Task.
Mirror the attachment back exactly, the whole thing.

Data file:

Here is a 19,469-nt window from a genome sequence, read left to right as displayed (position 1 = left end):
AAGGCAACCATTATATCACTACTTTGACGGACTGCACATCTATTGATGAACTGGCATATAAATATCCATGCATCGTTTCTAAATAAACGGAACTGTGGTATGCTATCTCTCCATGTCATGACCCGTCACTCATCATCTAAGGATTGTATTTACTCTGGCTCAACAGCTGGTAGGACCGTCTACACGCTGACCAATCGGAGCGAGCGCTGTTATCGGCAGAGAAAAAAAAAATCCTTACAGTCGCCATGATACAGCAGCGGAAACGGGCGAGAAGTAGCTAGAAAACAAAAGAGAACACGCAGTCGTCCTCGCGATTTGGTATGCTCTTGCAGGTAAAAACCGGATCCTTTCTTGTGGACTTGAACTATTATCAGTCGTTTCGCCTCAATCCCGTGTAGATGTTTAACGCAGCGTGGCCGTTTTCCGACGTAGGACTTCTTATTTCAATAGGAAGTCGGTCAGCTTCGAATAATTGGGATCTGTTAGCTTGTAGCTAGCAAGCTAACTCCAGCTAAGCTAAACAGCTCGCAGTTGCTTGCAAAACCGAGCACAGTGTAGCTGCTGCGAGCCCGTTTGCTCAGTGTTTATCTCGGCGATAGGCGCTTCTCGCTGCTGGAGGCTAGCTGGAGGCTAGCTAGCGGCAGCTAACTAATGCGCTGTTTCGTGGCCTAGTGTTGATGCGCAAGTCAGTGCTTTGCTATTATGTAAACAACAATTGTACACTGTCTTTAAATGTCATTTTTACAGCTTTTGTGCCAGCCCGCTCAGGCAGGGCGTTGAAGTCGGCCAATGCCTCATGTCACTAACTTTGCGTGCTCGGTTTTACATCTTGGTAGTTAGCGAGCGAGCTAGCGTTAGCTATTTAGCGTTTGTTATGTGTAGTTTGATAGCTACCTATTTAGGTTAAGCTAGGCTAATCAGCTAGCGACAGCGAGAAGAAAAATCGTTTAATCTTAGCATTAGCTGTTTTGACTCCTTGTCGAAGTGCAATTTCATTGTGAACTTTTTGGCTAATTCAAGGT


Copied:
Here is a 19,469-nt window from a genome sequence, read left to right as displayed (position 1 = left end):
AAGGCAACCATTATATCACTACTTTGACGGACTGCACATCTATTGATGAACTGGCATATAAATATCCATGCATCGTTTCTAAATAAACGGAACTGTGGTATGCTATCTCTCCATGTCATGACCCGTCACTCATCATCTAAGGATTGTATTTACTCTGGCTCAACAGCTGGTAGGACCGTCTACACGCTGACCAATCGGAGCGAGCGCTGTTATCGGCAGAGAAAAAAAAAATCCTTACAGTCGCCATGATACAGCAGCGGAAACGGGCGAGAAGTAGCTAGAAAACAAAAGAGAACACGCAGTCGTCCTCGCGATTTGGTATGCTCTTGCAGGTAAAAACCGGATCCTTTCTTGTGGACTTGAACTATTATCAGTCGTTTCGCCTCAATCCCGTGTAGATGTTTAACGCAGCGTGGCCGTTTTCCGACGTAGGACTTCTTATTTCAATAGGAAGTCGGTCAGCTTCGAATAATTGGGATCTGTTAGCTTGTAGCTAGCAAGCTAACTCCAGCTAAGCTAAACAGCTCGCAGTTGCTTGCAAAACCGAGCACAGTGTAGCTGCTGCGAGCCCGTTTGCTCAGTGTTTATCTCGGCGATAGGCGCTTCTCGCTGCTGGAGGCTAGCTGGAGGCTAGCTAGCGGCAGCTAACTAATGCGCTGTTTCGTGGCCTAGTGTTGATGCGCAAGTCAGTGCTTTGCTATTATGTAAACAACAATTGTACACTGTCTTTAAATGTCATTTTTACAGCTTTTGTGCCAGCCCGCTCAGGCAGGGCGTTGAAGTCGGCCAATGCCTCATGTCACTAACTTTGCGTGCTCGGTTTTACATCTTGGTAGTTAGCGAGCGAGCTAGCGTTAGCTATTTAGCGTTTGTTATGTGTAGTTTGATAGCTACCTATTTAGGTTAAGCTAGGCTAATCAGCTAGCGACAGCGAGAAGAAAAATCGTTTAATCTTAGCATTAGCTGTTTTGACTCCTTGTCGAAGTGCAATTTCATTGTGAACTTTTTGGCTAATTCAAGGT